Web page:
Catholic League president William Donohue spoke today about some of the critics of the Mel Gibson movie, “The Passion of the Christ”:
“It is one thing to criticize a movie, quite another to engage in vicious ad hominem attacks on the person behind the film. To be specific, Rabbi Marvin Hier of the Simon Wiesenthal Center is quoted in today’s Daily Variety saying that ‘No responsible Jew has made the accusation that Gibson is an anti-Semite.’ Wrong. On September 19, Abraham Foxman, national director of the ADL, said Gibson is ‘painting a portrait of an anti-Semite.’ On the same day Foxman added that Gibson ‘entertains views that can only be described as anti-Semitic.’ And on November 7, Foxman said the following: ‘I think he’s infected—seriously infected—with some very, very serious anti-Semitic views….[Gibson’s] got classical anti-Semitic views.’ Sounds like an indictment to us.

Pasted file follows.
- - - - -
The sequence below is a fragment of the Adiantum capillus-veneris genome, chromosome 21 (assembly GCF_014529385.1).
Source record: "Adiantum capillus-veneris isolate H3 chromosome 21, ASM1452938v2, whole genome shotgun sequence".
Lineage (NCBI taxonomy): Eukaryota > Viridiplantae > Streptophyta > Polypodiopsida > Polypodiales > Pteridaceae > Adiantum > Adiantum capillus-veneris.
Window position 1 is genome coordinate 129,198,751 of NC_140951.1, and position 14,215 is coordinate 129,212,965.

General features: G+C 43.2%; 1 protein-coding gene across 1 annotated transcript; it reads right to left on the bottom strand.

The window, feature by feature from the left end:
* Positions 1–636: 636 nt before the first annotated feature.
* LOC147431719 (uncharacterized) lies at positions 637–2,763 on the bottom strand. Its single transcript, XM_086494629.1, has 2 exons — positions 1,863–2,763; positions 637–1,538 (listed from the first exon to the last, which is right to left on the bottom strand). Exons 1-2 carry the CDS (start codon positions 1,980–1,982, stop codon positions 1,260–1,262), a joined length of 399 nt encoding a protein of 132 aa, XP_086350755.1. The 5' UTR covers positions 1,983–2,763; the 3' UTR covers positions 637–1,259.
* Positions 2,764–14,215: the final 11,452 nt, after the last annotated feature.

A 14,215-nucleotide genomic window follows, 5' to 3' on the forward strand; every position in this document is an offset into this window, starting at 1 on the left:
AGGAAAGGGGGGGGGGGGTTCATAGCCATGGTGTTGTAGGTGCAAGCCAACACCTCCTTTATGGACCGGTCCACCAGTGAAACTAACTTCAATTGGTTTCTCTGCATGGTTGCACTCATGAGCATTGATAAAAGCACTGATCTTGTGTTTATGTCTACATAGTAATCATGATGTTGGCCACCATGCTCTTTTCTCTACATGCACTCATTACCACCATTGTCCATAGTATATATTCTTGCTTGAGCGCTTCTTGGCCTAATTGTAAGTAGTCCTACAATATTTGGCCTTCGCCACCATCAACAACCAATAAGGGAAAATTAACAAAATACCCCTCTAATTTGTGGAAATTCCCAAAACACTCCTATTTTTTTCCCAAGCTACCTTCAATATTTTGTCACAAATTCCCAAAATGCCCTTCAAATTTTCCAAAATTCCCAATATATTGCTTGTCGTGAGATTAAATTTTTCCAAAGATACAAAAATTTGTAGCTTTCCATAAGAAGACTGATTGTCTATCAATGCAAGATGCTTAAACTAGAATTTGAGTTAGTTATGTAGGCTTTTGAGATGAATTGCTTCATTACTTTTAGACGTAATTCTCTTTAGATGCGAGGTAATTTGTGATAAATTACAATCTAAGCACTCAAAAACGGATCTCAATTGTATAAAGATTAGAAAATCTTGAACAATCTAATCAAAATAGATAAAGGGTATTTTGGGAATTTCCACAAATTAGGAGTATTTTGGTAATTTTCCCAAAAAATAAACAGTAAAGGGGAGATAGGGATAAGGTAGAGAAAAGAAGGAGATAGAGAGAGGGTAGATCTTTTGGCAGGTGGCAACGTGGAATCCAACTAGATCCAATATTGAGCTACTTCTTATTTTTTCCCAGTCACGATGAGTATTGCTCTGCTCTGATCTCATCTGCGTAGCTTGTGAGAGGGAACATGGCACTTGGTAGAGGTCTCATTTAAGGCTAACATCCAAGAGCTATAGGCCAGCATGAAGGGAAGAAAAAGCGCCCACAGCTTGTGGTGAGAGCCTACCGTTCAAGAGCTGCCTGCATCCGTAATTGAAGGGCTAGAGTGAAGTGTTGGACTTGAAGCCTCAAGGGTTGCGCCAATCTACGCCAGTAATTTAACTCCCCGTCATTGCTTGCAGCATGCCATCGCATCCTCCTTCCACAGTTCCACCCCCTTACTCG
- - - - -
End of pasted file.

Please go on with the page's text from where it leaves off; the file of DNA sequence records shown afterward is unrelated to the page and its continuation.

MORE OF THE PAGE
“Then there are the smear merchants who attack Mel’s father. In an interview that appeared last March in the New York Times Magazine, Hutton Gibson questioned the figure of 6 million Jews killed in the Holocaust, something many Jewish scholars have done. He did not deny the Holocaust, though it has often been reported that way. But why do the comments of a man who is in his mid-80s, and who has nothing to do with the film, matter so much? Unless, of course, the name of the game is to brand both Mel and his father as bigots. Even as recently as January 23, we were questioned by a producer at CBS about Mel’s father. We were asked whether he is a Holocaust denier; what his reaction to the film is; and whether he is a member of the Catholic League.
“And consider this: when Rabbi Hier was asked on MSNBC to comment on the film, he directed his comments at Mel, not the movie. Referring to the Times Magazine piece, he said, ‘Gibson made it very clear that he wants to go back to the good old days, before, he says, the Catholic Church was spoiled by Vatican II.’ In short, beware of Latin Mass Catholics—they don’t like Jews.
“This movie should be subjected to the same kind of artistic scrutiny that accompanies any film. But the ad hominem attacks must stop.”